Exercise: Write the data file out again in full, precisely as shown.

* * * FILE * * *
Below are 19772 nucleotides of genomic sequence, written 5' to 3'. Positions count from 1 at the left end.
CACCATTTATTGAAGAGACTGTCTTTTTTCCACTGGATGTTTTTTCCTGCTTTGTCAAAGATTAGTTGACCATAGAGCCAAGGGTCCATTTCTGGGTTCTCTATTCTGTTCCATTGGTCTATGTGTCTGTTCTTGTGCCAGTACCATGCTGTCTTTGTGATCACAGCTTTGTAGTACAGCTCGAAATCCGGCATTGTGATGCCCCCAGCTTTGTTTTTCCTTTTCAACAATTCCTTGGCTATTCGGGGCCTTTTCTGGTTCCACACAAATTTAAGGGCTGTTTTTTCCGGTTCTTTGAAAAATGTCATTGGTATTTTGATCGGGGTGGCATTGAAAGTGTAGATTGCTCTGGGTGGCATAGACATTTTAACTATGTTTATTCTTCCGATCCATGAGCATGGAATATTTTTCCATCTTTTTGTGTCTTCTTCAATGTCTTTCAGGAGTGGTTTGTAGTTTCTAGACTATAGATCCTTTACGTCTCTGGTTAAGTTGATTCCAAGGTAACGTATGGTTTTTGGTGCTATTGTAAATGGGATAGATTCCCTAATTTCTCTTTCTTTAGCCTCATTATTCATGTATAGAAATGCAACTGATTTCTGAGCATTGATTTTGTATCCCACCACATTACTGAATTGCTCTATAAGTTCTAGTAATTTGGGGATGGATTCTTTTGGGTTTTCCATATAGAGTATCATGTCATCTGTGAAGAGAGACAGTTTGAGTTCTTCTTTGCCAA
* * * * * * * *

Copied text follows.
Below are 19772 nucleotides of genomic sequence, written 5' to 3'. Positions count from 1 at the left end.
CACCATTTATTGAAGAGACTGTCTTTTTTCCACTGGATGTTTTTTCCTGCTTTGTCAAAGATTAGTTGACCATAGAGCCAAGGGTCCATTTCTGGGTTCTCTATTCTGTTCCATTGGTCTATGTGTCTGTTCTTGTGCCAGTACCATGCTGTCTTTGTGATCACAGCTTTGTAGTACAGCTCGAAATCCGGCATTGTGATGCCCCCAGCTTTGTTTTTCCTTTTCAACAATTCCTTGGCTATTCGGGGCCTTTTCTGGTTCCACACAAATTTAAGGGCTGTTTTTTCCGGTTCTTTGAAAAATGTCATTGGTATTTTGATCGGGGTGGCATTGAAAGTGTAGATTGCTCTGGGTGGCATAGACATTTTAACTATGTTTATTCTTCCGATCCATGAGCATGGAATATTTTTCCATCTTTTTGTGTCTTCTTCAATGTCTTTCAGGAGTGGTTTGTAGTTTCTAGACTATAGATCCTTTACGTCTCTGGTTAAGTTGATTCCAAGGTAACGTATGGTTTTTGGTGCTATTGTAAATGGGATAGATTCCCTAATTTCTCTTTCTTTAGCCTCATTATTCATGTATAGAAATGCAACTGATTTCTGAGCATTGATTTTGTATCCCACCACATTACTGAATTGCTCTATAAGTTCTAGTAATTTGGGGATGGATTCTTTTGGGTTTTCCATATAGAGTATCATGTCATCTGTGAAGAGAGACAGTTTGAGTTCTTCTTTGCCAA